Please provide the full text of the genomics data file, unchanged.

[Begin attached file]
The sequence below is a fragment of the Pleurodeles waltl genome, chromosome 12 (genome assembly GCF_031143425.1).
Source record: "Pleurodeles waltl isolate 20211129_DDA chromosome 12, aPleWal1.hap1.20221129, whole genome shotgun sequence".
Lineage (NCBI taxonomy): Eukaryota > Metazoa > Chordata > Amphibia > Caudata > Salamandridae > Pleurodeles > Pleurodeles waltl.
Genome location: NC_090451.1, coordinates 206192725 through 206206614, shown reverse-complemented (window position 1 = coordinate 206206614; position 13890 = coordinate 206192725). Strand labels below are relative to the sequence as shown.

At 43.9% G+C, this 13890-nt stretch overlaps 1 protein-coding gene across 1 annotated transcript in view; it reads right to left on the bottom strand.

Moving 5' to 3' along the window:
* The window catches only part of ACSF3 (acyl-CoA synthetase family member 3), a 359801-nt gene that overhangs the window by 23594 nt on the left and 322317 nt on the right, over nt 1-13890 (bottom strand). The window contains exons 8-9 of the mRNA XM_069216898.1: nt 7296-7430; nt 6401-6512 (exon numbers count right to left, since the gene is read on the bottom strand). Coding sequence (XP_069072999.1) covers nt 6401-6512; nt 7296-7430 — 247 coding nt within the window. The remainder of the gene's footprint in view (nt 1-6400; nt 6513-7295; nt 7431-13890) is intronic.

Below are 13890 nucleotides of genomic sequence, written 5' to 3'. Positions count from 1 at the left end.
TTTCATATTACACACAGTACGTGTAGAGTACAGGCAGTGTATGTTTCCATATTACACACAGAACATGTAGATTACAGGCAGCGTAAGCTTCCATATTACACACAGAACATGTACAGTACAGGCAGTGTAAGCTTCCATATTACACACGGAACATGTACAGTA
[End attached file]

The sequence below is a fragment of the Pleurodeles waltl genome, chromosome 12 (genome assembly GCF_031143425.1).
Source record: "Pleurodeles waltl isolate 20211129_DDA chromosome 12, aPleWal1.hap1.20221129, whole genome shotgun sequence".
Lineage (NCBI taxonomy): Eukaryota > Metazoa > Chordata > Amphibia > Caudata > Salamandridae > Pleurodeles > Pleurodeles waltl.
Genome location: NC_090451.1, coordinates 206192725 through 206206614, shown reverse-complemented (window position 1 = coordinate 206206614; position 13890 = coordinate 206192725). Strand labels below are relative to the sequence as shown.

At 43.9% G+C, this 13890-nt stretch overlaps 1 protein-coding gene across 1 annotated transcript in view; it reads right to left on the bottom strand.

Moving 5' to 3' along the window:
* The window catches only part of ACSF3 (acyl-CoA synthetase family member 3), a 359801-nt gene that overhangs the window by 23594 nt on the left and 322317 nt on the right, over nt 1-13890 (bottom strand). The window contains exons 8-9 of the mRNA XM_069216898.1: nt 7296-7430; nt 6401-6512 (exon numbers count right to left, since the gene is read on the bottom strand). Coding sequence (XP_069072999.1) covers nt 6401-6512; nt 7296-7430 — 247 coding nt within the window. The remainder of the gene's footprint in view (nt 1-6400; nt 6513-7295; nt 7431-13890) is intronic.

Below are 13890 nucleotides of genomic sequence, written 5' to 3'. Positions count from 1 at the left end.
TTTCATATTACACACAGTACGTGTAGAGTACAGGCAGTGTATGTTTCCATATTACACACAGAACATGTAGATTACAGGCAGCGTAAGCTTCCATATTACACACAGAACATGTACAGTACAGGCAGTGTAAGCTTCCATATTACACACGGAACATGTACAGTA